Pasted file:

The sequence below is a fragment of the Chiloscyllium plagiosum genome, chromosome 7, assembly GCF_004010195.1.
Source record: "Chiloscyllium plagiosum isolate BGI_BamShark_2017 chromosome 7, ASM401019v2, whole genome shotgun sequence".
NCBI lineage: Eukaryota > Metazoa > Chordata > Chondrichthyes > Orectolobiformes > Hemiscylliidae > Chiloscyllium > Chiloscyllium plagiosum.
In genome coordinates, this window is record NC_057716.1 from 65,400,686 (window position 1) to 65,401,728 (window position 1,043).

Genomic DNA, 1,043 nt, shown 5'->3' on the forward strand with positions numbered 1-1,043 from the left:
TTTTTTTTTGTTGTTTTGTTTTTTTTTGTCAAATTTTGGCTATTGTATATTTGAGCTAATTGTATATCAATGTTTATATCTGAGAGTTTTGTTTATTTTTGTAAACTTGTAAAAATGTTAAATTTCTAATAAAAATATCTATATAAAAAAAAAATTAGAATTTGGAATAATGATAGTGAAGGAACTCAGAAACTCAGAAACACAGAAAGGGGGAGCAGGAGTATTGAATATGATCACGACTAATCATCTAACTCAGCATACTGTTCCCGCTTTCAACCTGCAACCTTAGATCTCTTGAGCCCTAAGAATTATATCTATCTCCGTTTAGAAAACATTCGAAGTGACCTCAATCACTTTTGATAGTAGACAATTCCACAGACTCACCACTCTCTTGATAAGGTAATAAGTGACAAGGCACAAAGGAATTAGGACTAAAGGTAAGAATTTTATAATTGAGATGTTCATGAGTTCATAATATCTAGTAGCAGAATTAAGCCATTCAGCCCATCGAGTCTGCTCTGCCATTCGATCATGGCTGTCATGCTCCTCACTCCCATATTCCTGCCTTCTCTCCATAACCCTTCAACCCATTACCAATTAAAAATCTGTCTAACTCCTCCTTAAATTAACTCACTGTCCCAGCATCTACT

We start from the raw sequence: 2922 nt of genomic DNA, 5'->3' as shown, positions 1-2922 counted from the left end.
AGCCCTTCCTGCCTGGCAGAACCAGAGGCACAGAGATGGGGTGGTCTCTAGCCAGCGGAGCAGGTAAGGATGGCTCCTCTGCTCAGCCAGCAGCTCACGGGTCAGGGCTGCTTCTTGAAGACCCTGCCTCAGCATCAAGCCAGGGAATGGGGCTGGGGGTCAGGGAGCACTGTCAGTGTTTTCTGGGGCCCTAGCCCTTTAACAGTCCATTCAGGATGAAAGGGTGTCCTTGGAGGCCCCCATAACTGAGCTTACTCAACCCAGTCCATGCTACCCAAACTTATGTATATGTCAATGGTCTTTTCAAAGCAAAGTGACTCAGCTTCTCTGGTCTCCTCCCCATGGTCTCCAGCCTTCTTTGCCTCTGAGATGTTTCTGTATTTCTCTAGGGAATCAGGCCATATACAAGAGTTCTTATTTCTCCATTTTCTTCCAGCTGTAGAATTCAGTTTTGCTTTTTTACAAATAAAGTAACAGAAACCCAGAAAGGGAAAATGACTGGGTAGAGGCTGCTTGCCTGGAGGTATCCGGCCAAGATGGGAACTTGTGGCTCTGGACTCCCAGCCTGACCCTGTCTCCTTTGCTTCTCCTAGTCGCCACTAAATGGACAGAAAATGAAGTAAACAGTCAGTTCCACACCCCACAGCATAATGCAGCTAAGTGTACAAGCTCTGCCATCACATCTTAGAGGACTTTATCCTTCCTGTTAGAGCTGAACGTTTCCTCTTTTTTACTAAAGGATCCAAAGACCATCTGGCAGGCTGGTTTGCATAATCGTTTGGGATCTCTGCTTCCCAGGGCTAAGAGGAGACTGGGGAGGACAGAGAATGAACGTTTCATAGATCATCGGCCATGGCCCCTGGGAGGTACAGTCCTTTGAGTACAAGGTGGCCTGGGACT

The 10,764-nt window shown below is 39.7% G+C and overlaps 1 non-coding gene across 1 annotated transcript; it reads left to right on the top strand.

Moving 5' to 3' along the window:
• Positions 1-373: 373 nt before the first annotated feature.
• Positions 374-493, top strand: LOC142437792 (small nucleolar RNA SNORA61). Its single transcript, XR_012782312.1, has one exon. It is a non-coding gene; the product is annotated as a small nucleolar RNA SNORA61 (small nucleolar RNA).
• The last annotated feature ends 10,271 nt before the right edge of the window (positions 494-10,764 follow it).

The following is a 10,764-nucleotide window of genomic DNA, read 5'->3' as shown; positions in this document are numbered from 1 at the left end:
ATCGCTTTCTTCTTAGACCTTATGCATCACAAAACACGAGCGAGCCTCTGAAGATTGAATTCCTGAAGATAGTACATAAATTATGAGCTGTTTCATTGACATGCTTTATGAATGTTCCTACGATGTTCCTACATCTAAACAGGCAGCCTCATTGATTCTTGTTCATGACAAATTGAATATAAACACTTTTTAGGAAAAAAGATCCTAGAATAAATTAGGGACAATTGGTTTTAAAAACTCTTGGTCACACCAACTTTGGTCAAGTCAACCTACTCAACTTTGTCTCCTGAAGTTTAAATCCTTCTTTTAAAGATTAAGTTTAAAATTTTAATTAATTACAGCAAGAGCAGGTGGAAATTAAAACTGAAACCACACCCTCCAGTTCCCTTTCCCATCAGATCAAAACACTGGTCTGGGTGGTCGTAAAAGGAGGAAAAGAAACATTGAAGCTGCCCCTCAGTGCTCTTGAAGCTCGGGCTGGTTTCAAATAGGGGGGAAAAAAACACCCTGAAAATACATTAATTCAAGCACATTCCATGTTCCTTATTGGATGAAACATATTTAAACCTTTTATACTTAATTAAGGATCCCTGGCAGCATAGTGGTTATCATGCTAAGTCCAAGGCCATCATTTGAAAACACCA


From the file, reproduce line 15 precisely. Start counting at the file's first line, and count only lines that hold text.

ATCGCTTTCTTCTTAGACCTTATGCATCACAAAACACGAGCGAGCCTCTGAAGATTGAATTCCTGAAGATAGTACATAAATTATGAGCTGTTTCATTGACATGCTTTATGAATGTTCCTACGATGTTCCTACATCTAAACAGGCAGCCTCATTGATTCTTGTTCATGACAAATTGAATATAAACACTTTTTAGGAAAAAAGATCCTAGAATAAATTAGGGACAATTGGTTTTAAAAACTCTTGGTCACACCAACTTTGGTCAAGTCAACCTACTCAACTTTGTCTCCTGAAGTTTAAATCCTTCTTTTAAAGATTAAGTTTAAAATTTTAATTAATTACAGCAAGAGCAGGTGGAAATTAAAACTGAAACCACACCCTCCAGTTCCCTTTCCCATCAGATCAAAACACTGGTCTGGGTGGTCGTAAAAGGAGGAAAAGAAACATTGAAGCTGCCCCTCAGTGCTCTTGAAGCTCGGGCTGGTTTCAAATAGGGGGGAAAAAAACACCCTGAAAATACATTAATTCAAGCACATTCCATGTTCCTTATTGGATGAAACATATTTAAACCTTTTATACTTAATTAAGGATCCCTGGCAGCATAGTGGTTATCATGCTAAGTCCAAGGCCATCATTTGAAAACACCA